8. MDM2 promoter SNP55 (rs2870820) affects risk of colon cancer but not breast-, lung-, or prostate cancer

    PubMed Central

    Helwa, Reham; Gansmo, Liv B.; Romundstad, Pål; Hveem, Kristian; Vatten, Lars; Ryan, Bríd M.; Harris, Curtis C.; Lønning, Per E.; Knappskog, Stian

    2016-01-01

    Two functional SNPs (SNP285G > C; rs117039649 and SNP309T > G; rs2279744) have previously been reported to modulate Sp1 transcription factor binding to the promoter of the proto-oncogene MDM2, and to influence cancer risk. Recently, a third SNP (SNP55C > T; rs2870820) was also reported to affect Sp1 binding and MDM2 transcription. In this large population based case-control study, we genotyped MDM2 SNP55 in 10,779 Caucasian individuals, previously genotyped for SNP309 and SNP285, including cases of colon (n = 1,524), lung (n = 1,323), breast (n = 1,709) and prostate cancer (n = 2,488) and 3,735 non-cancer controls, as well as 299 healthy African-Americans. Applying the dominant model, we found an elevated risk of colon cancer among individuals harbouring SNP55TT/CT genotypes compared to the SNP55CC genotype (OR = 1.15; 95% CI = 1.01–1.30). The risk was found to be highest for left-sided colon cancer (OR = 1.21; 95% CI = 1.00–1.45) and among females (OR = 1.32; 95% CI = 1.01–1.74). Assessing combined genotypes, we found the highest risk of colon cancer among individuals harbouring the SNP55TT or CT together with the SNP309TG genotype (OR = 1.21; 95% CI = 1.00–1.46). Supporting the conclusions from the risk estimates, we found colon cancer cases carrying the SNP55TT/CT genotypes to be diagnosed at younger age as compared to SNP55CC (p = 0.053), in particular among patients carrying the SNP309TG/TT genotypes (p = 0.009). PMID:27624283

  9. Priming of seeds with nitric oxide donor sodium nitroprusside (SNP) alleviates the inhibition on wheat seed germination by salt stress.

    PubMed

    Duan, Pei; Ding, Feng; Wang, Fang; Wang, Bao-Shan

    2007-06-01

    The effect of SNP, an NO donor, on seed germination of wheat (Triticum aestivum L. cv. 'DK961') under salt stress was studied. The results showed that priming of seeds with 0.06 mmol/L SNP for 24 h markedly alleviated the decrease of the germination percentage, germination index, vigor index and imbibition rate of wheat seeds under salt stress. SNP significantly alleviated the decrease of the beta-amylase activity but almost did not affect the alpha-amylase activity of wheat seeds under salt stress. SNP slightly increased the alpha-amylase isoenzymes (especially isoenzyme 3) and significantly increased the beta-amylase isoenzymes (especially isoenzyme d, e, f and g). SNP pretreatment decreased Na(+) content, but increased the K(+) content, resulting in a mark increase of K(+)/Na(+) ratio of wheat seedlings under salt stress. These results suggested that NO is involved in promoting wheat seed germination under salt stress by increasing the beta-amylase activity.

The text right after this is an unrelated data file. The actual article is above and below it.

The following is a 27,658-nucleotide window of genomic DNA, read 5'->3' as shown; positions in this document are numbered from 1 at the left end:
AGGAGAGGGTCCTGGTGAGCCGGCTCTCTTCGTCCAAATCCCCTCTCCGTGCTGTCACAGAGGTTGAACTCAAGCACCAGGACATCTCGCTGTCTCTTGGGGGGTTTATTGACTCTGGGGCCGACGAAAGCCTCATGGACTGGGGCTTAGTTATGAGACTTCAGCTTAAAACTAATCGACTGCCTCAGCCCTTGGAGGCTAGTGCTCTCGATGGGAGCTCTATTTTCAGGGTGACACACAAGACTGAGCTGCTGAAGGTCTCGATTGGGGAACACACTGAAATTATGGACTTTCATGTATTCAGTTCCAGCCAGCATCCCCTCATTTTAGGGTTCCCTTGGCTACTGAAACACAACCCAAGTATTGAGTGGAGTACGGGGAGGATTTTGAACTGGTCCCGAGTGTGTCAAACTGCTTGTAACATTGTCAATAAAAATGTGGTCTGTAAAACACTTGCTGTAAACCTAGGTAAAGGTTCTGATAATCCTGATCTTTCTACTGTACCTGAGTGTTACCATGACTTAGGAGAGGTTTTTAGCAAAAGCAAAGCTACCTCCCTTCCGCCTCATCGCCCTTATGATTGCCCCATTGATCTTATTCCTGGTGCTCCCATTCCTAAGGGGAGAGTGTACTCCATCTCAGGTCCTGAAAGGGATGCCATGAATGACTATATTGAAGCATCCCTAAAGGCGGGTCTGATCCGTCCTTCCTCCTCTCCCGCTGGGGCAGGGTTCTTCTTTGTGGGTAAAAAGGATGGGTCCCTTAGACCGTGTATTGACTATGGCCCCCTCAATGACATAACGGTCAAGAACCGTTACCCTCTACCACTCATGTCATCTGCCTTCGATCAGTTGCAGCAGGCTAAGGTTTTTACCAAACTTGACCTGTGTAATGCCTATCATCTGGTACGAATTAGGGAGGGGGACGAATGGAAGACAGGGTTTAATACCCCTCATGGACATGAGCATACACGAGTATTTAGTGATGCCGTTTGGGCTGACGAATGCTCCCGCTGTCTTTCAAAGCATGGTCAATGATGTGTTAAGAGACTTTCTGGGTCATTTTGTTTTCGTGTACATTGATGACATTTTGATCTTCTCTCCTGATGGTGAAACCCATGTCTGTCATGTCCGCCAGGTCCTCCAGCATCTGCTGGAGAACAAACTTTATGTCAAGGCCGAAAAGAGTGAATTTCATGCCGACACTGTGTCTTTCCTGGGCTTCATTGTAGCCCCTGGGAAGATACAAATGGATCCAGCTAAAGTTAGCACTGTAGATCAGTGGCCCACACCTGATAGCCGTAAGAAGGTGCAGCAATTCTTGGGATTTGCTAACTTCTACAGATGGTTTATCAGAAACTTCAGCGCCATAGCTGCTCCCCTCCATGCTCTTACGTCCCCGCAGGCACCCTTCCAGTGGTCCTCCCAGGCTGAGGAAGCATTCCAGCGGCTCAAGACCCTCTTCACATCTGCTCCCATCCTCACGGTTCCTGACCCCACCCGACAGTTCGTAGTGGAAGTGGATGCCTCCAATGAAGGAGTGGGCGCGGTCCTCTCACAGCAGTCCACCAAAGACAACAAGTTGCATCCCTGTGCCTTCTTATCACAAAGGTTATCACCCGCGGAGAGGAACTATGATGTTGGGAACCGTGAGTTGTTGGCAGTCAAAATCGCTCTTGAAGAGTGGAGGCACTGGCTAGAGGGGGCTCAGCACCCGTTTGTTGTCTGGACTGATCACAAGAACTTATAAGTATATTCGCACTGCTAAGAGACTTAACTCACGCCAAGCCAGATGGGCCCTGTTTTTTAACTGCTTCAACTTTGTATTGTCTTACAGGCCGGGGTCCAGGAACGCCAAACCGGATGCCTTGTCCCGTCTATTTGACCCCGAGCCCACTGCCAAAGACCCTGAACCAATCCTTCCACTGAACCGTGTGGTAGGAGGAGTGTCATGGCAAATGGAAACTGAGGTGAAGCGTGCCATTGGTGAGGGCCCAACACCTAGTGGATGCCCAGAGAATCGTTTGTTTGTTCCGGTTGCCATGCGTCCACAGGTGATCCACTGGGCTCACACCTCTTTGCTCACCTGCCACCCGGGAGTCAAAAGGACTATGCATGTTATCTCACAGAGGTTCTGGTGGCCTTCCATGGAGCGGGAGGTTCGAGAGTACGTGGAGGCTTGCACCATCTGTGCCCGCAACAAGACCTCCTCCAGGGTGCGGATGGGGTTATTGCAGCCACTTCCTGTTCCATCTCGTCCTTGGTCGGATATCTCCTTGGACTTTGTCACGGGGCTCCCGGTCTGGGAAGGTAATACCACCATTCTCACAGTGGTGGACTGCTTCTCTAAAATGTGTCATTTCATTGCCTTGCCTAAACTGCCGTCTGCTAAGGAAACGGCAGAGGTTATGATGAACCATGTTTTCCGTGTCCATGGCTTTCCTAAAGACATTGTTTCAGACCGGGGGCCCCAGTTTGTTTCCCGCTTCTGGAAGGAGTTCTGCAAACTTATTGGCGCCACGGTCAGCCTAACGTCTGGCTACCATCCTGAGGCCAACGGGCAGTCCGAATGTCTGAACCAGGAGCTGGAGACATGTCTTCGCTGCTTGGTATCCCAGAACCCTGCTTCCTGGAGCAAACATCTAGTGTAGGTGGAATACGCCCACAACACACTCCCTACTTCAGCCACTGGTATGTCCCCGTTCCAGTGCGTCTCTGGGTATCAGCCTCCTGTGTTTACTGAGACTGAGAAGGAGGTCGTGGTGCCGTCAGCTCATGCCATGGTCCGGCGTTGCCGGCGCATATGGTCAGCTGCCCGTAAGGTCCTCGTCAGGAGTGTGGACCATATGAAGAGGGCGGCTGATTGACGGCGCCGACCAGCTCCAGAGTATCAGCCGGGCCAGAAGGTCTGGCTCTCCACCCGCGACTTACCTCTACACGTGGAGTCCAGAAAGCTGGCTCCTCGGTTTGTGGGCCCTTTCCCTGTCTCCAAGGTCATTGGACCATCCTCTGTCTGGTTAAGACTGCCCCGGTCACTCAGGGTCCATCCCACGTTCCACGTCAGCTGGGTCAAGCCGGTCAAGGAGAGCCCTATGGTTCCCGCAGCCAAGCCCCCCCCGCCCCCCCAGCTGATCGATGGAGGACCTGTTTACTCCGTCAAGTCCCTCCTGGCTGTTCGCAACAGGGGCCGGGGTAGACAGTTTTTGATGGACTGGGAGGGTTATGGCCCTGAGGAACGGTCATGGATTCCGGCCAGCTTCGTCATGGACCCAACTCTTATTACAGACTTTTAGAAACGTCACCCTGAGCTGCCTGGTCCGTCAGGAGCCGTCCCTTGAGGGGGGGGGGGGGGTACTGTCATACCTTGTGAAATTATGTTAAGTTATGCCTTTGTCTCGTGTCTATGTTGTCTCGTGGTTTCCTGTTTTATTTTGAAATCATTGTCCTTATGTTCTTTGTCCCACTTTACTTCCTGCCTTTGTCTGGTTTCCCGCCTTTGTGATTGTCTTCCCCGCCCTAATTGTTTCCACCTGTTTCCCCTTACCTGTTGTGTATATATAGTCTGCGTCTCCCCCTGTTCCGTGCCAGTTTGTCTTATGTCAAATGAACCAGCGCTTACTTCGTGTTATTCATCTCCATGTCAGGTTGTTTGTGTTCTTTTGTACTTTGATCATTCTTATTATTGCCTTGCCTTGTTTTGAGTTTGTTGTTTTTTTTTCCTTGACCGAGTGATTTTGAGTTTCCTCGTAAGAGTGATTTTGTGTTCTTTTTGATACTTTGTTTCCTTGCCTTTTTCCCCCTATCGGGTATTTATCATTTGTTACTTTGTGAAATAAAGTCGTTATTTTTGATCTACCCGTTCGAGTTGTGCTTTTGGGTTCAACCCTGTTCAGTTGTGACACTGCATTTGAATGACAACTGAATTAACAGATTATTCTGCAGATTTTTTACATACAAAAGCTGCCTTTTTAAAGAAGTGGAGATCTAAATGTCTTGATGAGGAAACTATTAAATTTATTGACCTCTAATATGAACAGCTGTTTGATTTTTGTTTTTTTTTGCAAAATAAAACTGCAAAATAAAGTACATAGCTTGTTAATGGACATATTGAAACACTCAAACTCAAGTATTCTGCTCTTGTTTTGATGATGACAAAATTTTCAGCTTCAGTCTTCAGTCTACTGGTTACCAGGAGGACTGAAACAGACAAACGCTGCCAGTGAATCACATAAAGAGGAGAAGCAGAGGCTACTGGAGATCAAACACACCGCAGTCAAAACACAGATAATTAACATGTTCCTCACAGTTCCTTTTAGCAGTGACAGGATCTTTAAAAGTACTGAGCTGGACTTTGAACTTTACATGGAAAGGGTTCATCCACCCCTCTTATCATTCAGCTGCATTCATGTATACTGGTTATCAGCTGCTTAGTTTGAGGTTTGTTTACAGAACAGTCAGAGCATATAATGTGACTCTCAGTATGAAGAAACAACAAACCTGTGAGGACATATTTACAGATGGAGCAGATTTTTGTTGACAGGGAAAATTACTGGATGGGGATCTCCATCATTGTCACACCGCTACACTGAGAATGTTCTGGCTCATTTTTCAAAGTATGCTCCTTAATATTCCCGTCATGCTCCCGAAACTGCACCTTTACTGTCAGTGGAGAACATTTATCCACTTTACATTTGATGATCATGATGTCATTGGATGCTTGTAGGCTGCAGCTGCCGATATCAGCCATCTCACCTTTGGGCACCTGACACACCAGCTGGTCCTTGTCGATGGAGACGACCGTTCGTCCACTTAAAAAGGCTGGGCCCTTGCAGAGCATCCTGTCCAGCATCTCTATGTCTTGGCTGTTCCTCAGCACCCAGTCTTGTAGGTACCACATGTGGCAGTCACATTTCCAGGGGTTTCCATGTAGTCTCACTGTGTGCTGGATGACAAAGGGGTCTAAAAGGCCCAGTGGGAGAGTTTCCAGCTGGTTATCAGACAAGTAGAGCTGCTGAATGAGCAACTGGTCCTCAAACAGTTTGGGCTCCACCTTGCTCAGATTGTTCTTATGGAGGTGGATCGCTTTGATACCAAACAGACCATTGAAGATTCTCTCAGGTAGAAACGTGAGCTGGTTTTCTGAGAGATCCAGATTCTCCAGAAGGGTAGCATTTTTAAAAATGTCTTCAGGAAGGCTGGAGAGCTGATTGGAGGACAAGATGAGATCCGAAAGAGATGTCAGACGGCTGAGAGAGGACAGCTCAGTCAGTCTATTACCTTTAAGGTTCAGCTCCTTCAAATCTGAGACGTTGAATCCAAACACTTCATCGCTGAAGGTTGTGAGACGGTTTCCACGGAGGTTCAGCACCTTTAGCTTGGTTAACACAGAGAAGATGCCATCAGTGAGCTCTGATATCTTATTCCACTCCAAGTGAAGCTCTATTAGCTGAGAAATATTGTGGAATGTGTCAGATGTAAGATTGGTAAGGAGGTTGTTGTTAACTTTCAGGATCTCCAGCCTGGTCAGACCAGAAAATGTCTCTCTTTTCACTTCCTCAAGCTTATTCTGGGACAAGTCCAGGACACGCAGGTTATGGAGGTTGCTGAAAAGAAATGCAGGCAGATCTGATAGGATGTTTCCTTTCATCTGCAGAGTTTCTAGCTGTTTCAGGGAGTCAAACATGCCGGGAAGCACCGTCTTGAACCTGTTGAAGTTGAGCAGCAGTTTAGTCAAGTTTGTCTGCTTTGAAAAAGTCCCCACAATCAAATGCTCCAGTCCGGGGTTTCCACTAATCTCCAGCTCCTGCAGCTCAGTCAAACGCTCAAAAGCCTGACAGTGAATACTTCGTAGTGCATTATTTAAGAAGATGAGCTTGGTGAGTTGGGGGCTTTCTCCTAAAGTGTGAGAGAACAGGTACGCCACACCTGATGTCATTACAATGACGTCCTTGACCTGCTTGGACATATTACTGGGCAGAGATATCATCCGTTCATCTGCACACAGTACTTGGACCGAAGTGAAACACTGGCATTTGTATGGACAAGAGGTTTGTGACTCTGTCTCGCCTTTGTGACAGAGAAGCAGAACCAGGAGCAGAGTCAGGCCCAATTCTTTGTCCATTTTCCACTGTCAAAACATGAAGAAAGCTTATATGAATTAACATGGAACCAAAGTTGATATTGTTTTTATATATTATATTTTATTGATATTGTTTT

10. Changes in variance explained by top SNP windows over generations for three traits in broiler chicken

    PubMed Central

    Fragomeni, Breno de Oliveira; Misztal, Ignacy; Lourenco, Daniela Lino; Aguilar, Ignacio; Okimoto, Ronald; Muir, William M.

    2014-01-01

    The purpose of this study was to determine if the set of genomic regions inferred as accounting for the majority of genetic variation in quantitative traits remain stable over multiple generations of selection. The data set contained phenotypes for five generations of broiler chicken for body weight, breast meat, and leg score. The population consisted of 294,632 animals over five generations and also included genotypes of 41,036 single nucleotide polymorphism (SNP) for 4,866 animals, after quality control. The SNP effects were calculated by a GWAS type analysis using single step genomic BLUP approach for generations 1–3, 2–4, 3–5, and 1–5. Variances were calculated for windows of 20 SNP. The top ten windows for each trait that explained the largest fraction of the genetic variance across generations were examined. Across generations, the top 10 windows explained more than 0.5% but less than 1% of the total variance. Also, the pattern of the windows was not consistent across generations. The windows that explained the greatest variance changed greatly among the combinations of generations, with a few exceptions. In many cases, a window identified as top for one combination, explained less than 0.1% for the other combinations. We conclude that identification of top SNP windows for a population may have little predictive power for genetic selection in the following generations for the traits here evaluated. PMID:25324857